Test Company Says Hundreds Incorrectly Told They Might Have Cancer

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June 5, 2023 – Cancer test maker Grail says a telemedicine vendor incorrectly told about 400 patients they might have cancer.

The erroneous messages were sent because the vendor, PWNHealth, had a “software configuration issue” that has since been fixed, Grail said in an e-mail statement, The New York Times reported. 

The affected patients had purchased Grail’s Galleri test, which uses drawn blood to detect a signal shared by 50 types of cancer, according to the newspaper. 

The problem was not caused by incorrect results from the cancer test, Grail told the Times, and some of the people who were notified had not even had blood drawn yet. 

PWNHealth notified Grail on May 19 that an “inaccurate form letter” had been sent to about 400 customers. The vendor said in an emailed statement that a system used to send template messages to people had a “misconfiguration,” according to the Times. 

“We addressed the underlying problem within an hour of becoming aware of it and have implemented additional processes to ensure it does not happen again,” the company said. “In partnership with Grail, we started contacting impacted individuals within 36 hours.”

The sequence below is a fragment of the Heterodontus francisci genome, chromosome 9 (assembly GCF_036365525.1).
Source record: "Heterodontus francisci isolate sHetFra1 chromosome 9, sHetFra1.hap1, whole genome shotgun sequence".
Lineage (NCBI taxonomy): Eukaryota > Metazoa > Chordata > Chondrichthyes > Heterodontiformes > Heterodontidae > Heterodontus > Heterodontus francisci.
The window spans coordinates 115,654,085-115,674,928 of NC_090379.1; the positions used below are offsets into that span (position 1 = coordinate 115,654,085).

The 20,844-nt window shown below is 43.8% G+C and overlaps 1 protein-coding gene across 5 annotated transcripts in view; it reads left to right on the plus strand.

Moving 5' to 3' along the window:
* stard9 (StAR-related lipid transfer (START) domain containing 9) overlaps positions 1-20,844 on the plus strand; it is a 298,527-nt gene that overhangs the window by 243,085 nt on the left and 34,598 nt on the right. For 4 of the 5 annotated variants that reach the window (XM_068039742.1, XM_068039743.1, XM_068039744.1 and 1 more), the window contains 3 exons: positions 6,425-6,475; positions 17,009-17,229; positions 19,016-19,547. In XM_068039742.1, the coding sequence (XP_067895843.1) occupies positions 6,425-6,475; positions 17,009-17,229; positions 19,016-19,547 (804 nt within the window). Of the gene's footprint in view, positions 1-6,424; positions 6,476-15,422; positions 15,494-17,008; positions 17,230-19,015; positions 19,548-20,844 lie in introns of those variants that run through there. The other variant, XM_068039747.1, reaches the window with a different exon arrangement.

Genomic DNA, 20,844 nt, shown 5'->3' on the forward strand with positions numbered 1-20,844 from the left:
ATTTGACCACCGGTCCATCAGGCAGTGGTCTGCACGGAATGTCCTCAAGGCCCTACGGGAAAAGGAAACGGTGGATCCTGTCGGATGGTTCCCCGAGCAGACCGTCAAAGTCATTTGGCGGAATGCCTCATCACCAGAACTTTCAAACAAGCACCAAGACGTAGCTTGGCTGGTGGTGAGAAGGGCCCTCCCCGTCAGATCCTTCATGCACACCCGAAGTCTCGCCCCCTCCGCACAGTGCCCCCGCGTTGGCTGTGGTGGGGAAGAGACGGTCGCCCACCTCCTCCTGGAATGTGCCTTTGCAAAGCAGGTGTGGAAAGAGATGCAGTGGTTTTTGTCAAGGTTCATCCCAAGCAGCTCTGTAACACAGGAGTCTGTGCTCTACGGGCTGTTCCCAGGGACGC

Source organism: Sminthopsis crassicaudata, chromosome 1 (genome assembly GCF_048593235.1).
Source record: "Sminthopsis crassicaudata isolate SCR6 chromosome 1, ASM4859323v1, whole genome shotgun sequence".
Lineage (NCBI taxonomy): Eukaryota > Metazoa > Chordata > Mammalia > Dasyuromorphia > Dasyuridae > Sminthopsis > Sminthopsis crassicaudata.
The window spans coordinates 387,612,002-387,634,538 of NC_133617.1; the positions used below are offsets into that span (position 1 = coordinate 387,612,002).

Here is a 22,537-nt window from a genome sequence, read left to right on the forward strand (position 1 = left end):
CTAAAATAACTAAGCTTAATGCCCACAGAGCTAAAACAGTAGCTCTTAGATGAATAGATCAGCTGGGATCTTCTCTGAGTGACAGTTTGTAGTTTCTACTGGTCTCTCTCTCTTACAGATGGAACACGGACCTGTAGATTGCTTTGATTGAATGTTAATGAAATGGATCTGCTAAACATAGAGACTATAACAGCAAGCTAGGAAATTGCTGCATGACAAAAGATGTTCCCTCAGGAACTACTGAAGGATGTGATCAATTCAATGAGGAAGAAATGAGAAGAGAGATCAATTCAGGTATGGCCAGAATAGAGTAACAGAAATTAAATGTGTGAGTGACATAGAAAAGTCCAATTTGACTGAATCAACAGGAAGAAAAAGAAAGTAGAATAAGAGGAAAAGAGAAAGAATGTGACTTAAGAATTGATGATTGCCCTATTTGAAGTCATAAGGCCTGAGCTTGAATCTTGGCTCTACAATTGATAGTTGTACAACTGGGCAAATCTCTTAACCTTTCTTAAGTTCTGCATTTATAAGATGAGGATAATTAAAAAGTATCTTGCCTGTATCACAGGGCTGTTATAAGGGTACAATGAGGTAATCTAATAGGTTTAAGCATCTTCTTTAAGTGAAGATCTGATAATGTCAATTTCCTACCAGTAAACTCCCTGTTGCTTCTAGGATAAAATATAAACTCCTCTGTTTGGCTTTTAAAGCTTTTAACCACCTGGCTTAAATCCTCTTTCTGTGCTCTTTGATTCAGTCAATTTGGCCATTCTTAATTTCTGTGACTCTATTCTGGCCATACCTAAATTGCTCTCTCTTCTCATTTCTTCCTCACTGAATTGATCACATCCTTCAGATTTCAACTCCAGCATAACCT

Grail’s parent company is Illumina, a leading maker of gene-sequencing machines. In April, the U.S. Federal Trade Commission ordered Illumina to divest itself of Grail because the acquisition would stifle competition in cancer testing. Illumina is appealing.

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The New York Times: “Hundreds Were Mistakenly Told They Might Have Cancer, Test Company Says.”

FTC: “Commission finds that Illumina’s $7.1 billion vertical acquisition is likely to substantially reduce competition in U.S. market for research, development, and commercialization of cancer tests.”

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